Histone deacetylases (HDACs), more properly termed lysine

deacetylases, reverse the action of histone acetyltransferases (HATs) by
catalysing the removal of acetyl groups from the lysine ε-amino group of
histones and other non-histone substrates. HDACs can be divided into four
classes: class I, including HDAC1, 2, 3 and 8; class II, including HDAC4, 5, 6,
7, 9 and 10; class IV (HDAC11) and class III, the NAD+- dependent Sir2-like
deacetylases or sirtuins.

HDACs play roles in the regulation of
gene transcription, cell growth, survival
and proliferation. Dysfunction of
these enzymes is often associated
neurodegenerative disorders to

 Aberrant deacetylation of histones in nucleosomes is probably
due to dysregulation of the specificity of HDAC and may be
associated with neoplastic transformation. For example, gene
translocations in some types of leukemia can generate fusion
proteins that recruit HDAC and bind to promoters to silence genes
involved in differentiation (reviewed by Johnstone, 2002).
 The importance of histone modifications in cancer is illustrated by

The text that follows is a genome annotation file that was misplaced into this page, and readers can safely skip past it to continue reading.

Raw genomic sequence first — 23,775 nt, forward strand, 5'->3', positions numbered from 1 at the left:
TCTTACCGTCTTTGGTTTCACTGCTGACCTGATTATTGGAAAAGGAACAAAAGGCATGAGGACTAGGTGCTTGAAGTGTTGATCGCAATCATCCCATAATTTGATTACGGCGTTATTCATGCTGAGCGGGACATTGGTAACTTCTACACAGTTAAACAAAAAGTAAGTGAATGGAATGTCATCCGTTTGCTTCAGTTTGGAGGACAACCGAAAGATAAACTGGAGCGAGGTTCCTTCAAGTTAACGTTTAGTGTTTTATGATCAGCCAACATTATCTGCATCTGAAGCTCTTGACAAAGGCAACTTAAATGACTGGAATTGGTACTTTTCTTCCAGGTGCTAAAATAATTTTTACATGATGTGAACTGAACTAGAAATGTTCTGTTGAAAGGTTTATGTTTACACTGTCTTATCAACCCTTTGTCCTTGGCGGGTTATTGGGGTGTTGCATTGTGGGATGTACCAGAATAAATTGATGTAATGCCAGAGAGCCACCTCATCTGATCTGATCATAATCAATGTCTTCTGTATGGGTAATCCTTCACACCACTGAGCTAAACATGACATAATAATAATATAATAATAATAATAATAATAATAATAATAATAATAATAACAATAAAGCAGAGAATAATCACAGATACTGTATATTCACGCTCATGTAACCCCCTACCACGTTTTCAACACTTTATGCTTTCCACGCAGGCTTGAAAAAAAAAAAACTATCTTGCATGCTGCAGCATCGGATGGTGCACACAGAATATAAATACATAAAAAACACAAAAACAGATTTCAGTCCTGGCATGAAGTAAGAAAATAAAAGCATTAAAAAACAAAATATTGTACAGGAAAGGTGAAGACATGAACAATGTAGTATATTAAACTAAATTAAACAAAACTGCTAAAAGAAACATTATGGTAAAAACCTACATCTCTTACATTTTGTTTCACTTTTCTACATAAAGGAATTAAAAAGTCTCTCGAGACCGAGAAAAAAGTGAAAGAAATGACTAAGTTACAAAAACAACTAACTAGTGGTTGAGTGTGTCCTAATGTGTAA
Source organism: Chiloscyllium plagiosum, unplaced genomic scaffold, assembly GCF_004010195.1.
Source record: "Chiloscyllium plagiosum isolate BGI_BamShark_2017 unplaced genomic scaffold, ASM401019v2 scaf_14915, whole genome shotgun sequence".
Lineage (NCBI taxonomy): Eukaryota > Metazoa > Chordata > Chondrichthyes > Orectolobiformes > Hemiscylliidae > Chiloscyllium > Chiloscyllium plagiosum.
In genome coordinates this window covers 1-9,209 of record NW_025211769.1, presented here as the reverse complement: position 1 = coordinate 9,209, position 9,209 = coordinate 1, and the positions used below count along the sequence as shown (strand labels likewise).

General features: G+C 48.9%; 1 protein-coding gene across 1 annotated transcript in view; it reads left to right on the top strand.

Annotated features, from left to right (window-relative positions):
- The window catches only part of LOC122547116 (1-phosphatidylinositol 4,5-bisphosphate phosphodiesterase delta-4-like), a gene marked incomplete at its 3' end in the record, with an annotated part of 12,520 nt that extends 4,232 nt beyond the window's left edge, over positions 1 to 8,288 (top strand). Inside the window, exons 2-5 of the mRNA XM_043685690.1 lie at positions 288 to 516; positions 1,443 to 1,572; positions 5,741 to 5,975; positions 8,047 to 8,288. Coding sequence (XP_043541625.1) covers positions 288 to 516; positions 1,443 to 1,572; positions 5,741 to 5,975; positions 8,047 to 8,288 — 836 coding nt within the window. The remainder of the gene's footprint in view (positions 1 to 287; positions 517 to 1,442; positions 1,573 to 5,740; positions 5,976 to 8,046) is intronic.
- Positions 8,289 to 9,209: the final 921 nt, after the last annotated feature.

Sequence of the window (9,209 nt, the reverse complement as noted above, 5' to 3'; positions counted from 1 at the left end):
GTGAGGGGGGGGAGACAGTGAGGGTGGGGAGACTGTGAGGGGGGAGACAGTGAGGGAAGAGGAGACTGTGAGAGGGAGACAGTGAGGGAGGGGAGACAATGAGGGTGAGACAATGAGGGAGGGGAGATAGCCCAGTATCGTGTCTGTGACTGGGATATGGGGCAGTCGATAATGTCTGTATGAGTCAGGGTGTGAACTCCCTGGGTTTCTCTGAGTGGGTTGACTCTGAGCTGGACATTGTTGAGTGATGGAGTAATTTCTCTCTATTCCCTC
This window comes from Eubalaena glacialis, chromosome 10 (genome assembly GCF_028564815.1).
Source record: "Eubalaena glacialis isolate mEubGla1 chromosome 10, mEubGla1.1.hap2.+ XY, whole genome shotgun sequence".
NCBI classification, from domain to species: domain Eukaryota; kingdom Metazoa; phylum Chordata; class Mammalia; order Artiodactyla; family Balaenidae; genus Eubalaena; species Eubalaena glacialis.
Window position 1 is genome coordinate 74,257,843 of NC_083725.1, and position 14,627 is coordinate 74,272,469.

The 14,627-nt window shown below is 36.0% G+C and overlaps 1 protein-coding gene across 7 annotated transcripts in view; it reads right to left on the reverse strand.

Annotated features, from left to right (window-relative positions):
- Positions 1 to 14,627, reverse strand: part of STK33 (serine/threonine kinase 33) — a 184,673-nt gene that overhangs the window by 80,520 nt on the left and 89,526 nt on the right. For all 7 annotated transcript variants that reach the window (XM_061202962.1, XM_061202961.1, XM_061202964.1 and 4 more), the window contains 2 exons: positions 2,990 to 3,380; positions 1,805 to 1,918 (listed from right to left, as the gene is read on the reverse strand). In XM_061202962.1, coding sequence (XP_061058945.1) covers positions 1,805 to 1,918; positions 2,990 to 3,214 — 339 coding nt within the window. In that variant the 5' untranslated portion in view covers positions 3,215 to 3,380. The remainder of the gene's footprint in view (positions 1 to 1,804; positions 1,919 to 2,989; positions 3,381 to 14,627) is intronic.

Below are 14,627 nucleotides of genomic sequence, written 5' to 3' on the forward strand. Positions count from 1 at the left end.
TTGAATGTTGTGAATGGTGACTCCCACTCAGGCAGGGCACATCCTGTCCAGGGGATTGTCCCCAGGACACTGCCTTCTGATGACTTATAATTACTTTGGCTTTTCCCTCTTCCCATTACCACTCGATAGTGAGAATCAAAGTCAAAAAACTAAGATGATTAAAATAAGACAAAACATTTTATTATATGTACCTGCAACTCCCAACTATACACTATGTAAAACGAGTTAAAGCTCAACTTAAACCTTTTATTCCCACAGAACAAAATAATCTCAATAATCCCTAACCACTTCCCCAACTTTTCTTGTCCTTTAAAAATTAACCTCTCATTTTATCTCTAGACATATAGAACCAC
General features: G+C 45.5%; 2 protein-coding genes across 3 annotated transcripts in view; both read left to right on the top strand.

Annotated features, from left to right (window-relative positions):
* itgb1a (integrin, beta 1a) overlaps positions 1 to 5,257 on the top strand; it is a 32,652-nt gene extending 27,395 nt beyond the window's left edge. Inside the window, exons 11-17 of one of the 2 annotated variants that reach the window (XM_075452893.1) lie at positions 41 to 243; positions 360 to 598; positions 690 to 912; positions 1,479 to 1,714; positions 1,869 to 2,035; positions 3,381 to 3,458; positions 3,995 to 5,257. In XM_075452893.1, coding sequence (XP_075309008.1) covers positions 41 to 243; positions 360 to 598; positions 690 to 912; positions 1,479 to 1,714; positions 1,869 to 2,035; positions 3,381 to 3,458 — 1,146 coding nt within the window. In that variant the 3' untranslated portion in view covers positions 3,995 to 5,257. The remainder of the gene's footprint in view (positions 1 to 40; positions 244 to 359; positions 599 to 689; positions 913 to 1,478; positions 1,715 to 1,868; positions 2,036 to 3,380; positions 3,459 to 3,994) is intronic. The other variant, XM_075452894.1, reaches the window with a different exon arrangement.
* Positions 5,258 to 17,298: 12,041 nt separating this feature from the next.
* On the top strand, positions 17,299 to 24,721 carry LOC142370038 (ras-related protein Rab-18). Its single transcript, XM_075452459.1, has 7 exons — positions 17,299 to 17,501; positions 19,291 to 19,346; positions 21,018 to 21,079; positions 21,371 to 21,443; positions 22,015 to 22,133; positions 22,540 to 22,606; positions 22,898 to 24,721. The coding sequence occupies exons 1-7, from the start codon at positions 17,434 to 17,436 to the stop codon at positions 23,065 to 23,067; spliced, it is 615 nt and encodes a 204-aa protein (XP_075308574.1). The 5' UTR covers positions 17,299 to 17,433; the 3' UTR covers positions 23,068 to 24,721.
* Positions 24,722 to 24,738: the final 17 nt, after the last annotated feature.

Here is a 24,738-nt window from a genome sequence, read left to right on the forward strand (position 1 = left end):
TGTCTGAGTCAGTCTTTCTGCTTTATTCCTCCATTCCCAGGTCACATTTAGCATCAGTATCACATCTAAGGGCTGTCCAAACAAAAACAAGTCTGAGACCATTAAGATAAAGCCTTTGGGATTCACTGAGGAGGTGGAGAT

the marked antitumor activity of different inhibitors of HDAC, both in
animal models and in preliminary clinical trials (Marks et al., 2001;
Johnstone, 2002).

 Modifications that represent an active transcription include acetylation of
H3 and H4, and di- or tri-methylation of H3 at lysine 4 (H3K4me2 or me3).
On the contrary, methylation at H3K9 and H3K27 represents an
inactivation of transcription

 Global loss of acetylation of histone H3 at lysine 9 (H3K9ac), H3K18ac,
H4K12ac, H4K16ac, along with loss of trimethylation of histone H4 at lysine
20 (H4K20me3) and H3K4me2/me3 has been observed in various primary
tumors and has been linked with tumor progression.

Histone methylation, which can be associated with transcriptional